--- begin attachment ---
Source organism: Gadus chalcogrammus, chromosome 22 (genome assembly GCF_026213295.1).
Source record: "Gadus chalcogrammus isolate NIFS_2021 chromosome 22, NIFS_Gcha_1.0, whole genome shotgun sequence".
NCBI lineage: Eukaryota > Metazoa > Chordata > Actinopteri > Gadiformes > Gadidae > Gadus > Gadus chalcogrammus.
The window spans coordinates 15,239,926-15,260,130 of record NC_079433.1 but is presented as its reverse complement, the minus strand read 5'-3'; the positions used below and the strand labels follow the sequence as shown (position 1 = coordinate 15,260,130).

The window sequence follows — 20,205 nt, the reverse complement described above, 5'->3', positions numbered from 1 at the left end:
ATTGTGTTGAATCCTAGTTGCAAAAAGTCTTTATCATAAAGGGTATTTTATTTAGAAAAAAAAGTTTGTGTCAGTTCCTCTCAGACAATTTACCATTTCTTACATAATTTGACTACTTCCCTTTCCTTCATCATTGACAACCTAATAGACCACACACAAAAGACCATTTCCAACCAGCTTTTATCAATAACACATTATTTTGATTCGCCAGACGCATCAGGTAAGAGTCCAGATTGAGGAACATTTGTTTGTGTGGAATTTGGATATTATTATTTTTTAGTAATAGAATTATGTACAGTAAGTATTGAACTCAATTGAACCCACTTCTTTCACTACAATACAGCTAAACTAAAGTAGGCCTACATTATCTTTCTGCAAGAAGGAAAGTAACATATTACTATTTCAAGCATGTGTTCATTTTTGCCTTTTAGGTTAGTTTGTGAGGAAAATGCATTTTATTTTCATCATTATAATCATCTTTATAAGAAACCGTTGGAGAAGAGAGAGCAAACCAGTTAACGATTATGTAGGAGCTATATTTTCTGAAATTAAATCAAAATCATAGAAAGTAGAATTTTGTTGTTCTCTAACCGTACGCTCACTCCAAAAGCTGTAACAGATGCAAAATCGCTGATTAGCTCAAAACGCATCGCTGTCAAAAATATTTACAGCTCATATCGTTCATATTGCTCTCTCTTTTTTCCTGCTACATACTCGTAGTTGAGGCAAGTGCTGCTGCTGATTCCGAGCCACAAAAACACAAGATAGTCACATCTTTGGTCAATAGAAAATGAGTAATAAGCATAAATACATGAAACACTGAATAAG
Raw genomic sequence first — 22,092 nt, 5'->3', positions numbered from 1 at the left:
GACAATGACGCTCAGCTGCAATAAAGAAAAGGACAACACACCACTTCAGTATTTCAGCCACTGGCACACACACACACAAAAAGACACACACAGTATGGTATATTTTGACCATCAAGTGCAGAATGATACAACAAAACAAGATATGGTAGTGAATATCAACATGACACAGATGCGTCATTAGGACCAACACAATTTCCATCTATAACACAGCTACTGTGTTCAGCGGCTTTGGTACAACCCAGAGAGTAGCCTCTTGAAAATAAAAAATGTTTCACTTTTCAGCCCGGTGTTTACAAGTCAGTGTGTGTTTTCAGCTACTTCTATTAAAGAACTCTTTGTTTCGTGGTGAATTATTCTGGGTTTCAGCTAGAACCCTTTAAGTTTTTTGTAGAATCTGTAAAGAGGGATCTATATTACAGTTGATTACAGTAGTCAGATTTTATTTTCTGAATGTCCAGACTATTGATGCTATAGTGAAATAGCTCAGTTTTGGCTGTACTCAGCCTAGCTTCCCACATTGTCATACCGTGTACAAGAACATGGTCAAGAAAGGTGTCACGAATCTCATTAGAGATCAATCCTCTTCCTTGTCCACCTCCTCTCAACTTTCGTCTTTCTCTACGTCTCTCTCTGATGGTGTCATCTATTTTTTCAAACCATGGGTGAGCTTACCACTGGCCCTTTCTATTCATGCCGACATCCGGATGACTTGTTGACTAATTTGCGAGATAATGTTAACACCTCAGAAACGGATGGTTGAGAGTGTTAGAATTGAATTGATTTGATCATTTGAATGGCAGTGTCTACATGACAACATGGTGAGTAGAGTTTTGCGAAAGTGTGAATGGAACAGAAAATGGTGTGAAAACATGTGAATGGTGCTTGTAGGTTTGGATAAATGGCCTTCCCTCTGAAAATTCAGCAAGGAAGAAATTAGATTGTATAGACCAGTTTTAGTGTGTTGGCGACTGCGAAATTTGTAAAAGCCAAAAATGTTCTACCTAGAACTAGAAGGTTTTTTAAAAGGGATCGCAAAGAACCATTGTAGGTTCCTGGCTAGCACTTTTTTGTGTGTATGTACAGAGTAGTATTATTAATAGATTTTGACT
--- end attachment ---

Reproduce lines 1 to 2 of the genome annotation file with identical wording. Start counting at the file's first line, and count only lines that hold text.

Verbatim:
Source organism: Gadus chalcogrammus, chromosome 22 (genome assembly GCF_026213295.1).
Source record: "Gadus chalcogrammus isolate NIFS_2021 chromosome 22, NIFS_Gcha_1.0, whole genome shotgun sequence".